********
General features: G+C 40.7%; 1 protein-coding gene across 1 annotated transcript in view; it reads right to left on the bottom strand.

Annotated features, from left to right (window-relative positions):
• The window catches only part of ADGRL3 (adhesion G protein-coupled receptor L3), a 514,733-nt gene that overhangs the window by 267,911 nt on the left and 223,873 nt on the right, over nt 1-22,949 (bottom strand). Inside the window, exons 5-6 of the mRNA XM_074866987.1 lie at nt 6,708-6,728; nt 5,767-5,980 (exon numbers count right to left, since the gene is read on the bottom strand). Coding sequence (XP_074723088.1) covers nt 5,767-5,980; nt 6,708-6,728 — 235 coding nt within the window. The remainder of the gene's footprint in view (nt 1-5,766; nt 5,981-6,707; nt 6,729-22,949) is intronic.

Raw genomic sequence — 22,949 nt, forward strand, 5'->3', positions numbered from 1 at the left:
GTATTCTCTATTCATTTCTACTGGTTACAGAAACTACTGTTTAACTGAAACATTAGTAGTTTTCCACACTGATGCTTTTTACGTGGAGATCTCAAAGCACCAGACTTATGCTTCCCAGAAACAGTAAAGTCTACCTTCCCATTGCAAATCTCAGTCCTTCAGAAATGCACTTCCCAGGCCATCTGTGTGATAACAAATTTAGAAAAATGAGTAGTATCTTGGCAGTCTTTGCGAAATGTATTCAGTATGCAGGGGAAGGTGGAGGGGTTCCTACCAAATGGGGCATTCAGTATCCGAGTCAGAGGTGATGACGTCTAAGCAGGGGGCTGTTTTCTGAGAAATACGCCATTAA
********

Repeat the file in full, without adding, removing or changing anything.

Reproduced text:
General features: G+C 40.7%; 1 protein-coding gene across 1 annotated transcript in view; it reads right to left on the bottom strand.

Annotated features, from left to right (window-relative positions):
• The window catches only part of ADGRL3 (adhesion G protein-coupled receptor L3), a 514,733-nt gene that overhangs the window by 267,911 nt on the left and 223,873 nt on the right, over nt 1-22,949 (bottom strand). Inside the window, exons 5-6 of the mRNA XM_074866987.1 lie at nt 6,708-6,728; nt 5,767-5,980 (exon numbers count right to left, since the gene is read on the bottom strand). Coding sequence (XP_074723088.1) covers nt 5,767-5,980; nt 6,708-6,728 — 235 coding nt within the window. The remainder of the gene's footprint in view (nt 1-5,766; nt 5,981-6,707; nt 6,729-22,949) is intronic.

Raw genomic sequence — 22,949 nt, forward strand, 5'->3', positions numbered from 1 at the left:
GTATTCTCTATTCATTTCTACTGGTTACAGAAACTACTGTTTAACTGAAACATTAGTAGTTTTCCACACTGATGCTTTTTACGTGGAGATCTCAAAGCACCAGACTTATGCTTCCCAGAAACAGTAAAGTCTACCTTCCCATTGCAAATCTCAGTCCTTCAGAAATGCACTTCCCAGGCCATCTGTGTGATAACAAATTTAGAAAAATGAGTAGTATCTTGGCAGTCTTTGCGAAATGTATTCAGTATGCAGGGGAAGGTGGAGGGGTTCCTACCAAATGGGGCATTCAGTATCCGAGTCAGAGGTGATGACGTCTAAGCAGGGGGCTGTTTTCTGAGAAATACGCCATTAA